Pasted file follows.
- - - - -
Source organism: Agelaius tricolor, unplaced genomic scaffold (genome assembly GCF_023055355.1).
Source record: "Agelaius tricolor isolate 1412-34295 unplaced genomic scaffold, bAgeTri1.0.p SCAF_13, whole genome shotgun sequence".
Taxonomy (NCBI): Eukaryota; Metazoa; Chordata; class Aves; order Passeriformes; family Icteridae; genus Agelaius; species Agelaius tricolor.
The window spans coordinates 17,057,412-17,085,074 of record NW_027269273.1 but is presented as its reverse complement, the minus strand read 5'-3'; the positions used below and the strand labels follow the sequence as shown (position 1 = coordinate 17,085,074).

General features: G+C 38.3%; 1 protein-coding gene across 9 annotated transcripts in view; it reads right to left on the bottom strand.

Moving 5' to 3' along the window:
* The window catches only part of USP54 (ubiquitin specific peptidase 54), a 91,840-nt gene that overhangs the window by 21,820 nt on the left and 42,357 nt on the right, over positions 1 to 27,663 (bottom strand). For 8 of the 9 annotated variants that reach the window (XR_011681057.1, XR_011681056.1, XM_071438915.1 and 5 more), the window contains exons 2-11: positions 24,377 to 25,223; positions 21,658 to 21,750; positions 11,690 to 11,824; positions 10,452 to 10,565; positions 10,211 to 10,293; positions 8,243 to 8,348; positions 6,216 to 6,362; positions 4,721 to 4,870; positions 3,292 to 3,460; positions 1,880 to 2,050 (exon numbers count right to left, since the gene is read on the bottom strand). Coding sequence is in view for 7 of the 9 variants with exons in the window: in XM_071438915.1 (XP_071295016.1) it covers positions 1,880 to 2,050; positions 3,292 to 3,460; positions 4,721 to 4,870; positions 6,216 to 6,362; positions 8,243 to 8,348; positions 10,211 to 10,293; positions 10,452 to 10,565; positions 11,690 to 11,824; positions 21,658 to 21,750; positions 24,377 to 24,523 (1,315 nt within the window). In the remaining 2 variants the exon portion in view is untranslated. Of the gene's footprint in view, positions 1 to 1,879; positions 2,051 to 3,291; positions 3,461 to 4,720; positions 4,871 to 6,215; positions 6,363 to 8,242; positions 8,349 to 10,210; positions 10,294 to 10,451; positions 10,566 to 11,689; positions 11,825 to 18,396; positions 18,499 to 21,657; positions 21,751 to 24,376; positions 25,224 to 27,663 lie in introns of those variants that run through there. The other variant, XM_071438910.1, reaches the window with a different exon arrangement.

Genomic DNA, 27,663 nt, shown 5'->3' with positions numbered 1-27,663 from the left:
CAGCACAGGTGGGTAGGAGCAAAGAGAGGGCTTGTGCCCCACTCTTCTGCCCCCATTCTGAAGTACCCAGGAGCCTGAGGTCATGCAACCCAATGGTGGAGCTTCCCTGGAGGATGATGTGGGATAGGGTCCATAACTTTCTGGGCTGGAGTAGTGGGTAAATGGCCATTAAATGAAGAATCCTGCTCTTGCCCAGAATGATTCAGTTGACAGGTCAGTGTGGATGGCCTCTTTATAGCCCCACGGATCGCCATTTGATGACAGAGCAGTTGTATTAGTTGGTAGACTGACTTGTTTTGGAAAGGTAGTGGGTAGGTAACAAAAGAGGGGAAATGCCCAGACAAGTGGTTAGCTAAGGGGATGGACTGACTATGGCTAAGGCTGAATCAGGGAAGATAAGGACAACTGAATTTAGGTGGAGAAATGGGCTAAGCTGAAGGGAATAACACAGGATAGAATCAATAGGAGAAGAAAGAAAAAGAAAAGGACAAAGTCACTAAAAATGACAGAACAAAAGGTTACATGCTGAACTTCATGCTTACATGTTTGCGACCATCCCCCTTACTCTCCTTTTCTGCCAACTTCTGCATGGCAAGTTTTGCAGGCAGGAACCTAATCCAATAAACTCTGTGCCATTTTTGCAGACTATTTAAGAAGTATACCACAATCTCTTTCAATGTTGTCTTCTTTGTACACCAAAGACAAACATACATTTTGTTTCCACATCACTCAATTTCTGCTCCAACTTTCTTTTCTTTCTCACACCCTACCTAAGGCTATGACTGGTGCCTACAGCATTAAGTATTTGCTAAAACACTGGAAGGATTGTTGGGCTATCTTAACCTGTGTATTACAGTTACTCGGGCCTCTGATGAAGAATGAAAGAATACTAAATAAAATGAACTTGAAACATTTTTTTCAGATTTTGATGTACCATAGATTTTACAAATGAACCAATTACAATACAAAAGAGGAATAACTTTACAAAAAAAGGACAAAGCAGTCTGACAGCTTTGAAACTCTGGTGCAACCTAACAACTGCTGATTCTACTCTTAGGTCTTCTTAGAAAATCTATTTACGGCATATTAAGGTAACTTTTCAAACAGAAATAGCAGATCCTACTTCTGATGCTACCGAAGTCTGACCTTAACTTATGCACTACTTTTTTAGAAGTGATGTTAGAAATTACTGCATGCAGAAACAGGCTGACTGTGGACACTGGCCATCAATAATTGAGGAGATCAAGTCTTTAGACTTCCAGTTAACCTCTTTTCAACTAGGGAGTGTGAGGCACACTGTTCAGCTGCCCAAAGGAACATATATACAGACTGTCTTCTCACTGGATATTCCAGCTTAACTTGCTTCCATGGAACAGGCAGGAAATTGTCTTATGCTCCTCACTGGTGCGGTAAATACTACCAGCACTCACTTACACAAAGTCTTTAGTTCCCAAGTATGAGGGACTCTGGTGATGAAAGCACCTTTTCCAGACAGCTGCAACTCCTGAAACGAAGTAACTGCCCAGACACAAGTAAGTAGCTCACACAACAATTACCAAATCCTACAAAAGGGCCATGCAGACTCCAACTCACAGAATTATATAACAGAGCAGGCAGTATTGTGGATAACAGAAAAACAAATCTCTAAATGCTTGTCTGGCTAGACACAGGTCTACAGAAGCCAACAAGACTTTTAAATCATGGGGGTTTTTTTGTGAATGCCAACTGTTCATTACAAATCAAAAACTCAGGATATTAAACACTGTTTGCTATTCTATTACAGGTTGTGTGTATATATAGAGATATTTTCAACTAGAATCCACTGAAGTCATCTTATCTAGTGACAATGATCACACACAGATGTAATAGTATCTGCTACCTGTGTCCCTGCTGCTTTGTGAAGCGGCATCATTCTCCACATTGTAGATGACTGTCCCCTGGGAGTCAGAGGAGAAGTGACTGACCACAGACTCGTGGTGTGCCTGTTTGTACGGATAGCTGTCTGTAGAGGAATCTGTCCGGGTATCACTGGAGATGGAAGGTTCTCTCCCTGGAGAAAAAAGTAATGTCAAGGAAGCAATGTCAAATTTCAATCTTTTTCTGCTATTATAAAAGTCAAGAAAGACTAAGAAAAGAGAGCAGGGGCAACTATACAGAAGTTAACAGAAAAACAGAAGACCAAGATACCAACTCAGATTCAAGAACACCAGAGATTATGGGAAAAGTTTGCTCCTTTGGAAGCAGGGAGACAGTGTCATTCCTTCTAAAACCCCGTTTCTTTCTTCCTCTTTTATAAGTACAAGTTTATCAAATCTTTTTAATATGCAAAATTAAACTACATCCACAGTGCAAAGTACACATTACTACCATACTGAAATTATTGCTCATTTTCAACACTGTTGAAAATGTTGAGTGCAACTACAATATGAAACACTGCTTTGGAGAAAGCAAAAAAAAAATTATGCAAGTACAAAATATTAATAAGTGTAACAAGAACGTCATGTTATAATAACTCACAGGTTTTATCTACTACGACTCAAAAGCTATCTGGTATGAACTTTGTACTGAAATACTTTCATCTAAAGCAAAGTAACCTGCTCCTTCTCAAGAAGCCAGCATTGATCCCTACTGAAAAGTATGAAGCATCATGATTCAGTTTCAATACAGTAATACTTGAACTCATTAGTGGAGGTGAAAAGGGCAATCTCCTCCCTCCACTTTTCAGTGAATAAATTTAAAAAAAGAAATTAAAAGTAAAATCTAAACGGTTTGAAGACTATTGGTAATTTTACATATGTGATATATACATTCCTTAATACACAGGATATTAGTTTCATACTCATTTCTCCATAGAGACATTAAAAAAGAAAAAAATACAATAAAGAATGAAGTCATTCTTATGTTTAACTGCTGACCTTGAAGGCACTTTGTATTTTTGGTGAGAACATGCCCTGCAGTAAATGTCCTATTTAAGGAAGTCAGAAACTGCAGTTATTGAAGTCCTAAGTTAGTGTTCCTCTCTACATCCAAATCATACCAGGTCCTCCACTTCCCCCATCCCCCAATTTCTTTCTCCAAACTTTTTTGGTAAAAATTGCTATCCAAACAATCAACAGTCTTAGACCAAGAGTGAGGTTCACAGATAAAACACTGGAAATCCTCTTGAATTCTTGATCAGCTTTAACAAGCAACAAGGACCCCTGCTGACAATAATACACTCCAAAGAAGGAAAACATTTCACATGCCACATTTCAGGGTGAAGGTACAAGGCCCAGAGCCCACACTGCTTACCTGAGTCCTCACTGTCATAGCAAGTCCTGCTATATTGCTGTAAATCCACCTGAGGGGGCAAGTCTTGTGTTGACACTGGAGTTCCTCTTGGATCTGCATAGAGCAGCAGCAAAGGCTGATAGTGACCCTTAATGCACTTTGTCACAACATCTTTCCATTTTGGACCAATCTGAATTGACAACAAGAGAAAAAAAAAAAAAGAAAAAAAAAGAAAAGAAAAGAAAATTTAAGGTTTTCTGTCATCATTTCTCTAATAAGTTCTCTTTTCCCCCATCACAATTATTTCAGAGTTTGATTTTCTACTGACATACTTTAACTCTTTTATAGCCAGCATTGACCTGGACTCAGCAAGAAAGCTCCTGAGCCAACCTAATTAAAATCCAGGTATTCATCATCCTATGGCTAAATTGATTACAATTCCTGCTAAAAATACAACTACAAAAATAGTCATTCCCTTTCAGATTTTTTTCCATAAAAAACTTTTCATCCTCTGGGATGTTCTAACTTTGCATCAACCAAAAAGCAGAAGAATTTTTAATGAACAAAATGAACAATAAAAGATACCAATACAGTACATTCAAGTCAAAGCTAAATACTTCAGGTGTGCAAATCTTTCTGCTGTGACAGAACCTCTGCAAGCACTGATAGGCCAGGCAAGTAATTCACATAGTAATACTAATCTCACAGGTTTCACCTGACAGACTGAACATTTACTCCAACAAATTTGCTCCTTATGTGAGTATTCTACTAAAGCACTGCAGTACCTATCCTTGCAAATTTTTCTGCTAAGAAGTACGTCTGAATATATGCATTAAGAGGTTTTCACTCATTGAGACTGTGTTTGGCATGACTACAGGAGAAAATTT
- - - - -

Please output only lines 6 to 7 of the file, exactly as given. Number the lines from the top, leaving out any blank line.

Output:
Moving 5' to 3' along the window:
* The window catches only part of USP54 (ubiquitin specific peptidase 54), a 91,840-nt gene that overhangs the window by 21,820 nt on the left and 42,357 nt on the right, over positions 1 to 27,663 (bottom strand). For 8 of the 9 annotated variants that reach the window (XR_011681057.1, XR_011681056.1, XM_071438915.1 and 5 more), the window contains exons 2-11: positions 24,377 to 25,223; positions 21,658 to 21,750; positions 11,690 to 11,824; positions 10,452 to 10,565; positions 10,211 to 10,293; positions 8,243 to 8,348; positions 6,216 to 6,362; positions 4,721 to 4,870; positions 3,292 to 3,460; positions 1,880 to 2,050 (exon numbers count right to left, since the gene is read on the bottom strand). Coding sequence is in view for 7 of the 9 variants with exons in the window: in XM_071438915.1 (XP_071295016.1) it covers positions 1,880 to 2,050; positions 3,292 to 3,460; positions 4,721 to 4,870; positions 6,216 to 6,362; positions 8,243 to 8,348; positions 10,211 to 10,293; positions 10,452 to 10,565; positions 11,690 to 11,824; positions 21,658 to 21,750; positions 24,377 to 24,523 (1,315 nt within the window). In the remaining 2 variants the exon portion in view is untranslated. Of the gene's footprint in view, positions 1 to 1,879; positions 2,051 to 3,291; positions 3,461 to 4,720; positions 4,871 to 6,215; positions 6,363 to 8,242; positions 8,349 to 10,210; positions 10,294 to 10,451; positions 10,566 to 11,689; positions 11,825 to 18,396; positions 18,499 to 21,657; positions 21,751 to 24,376; positions 25,224 to 27,663 lie in introns of those variants that run through there. The other variant, XM_071438910.1, reaches the window with a different exon arrangement.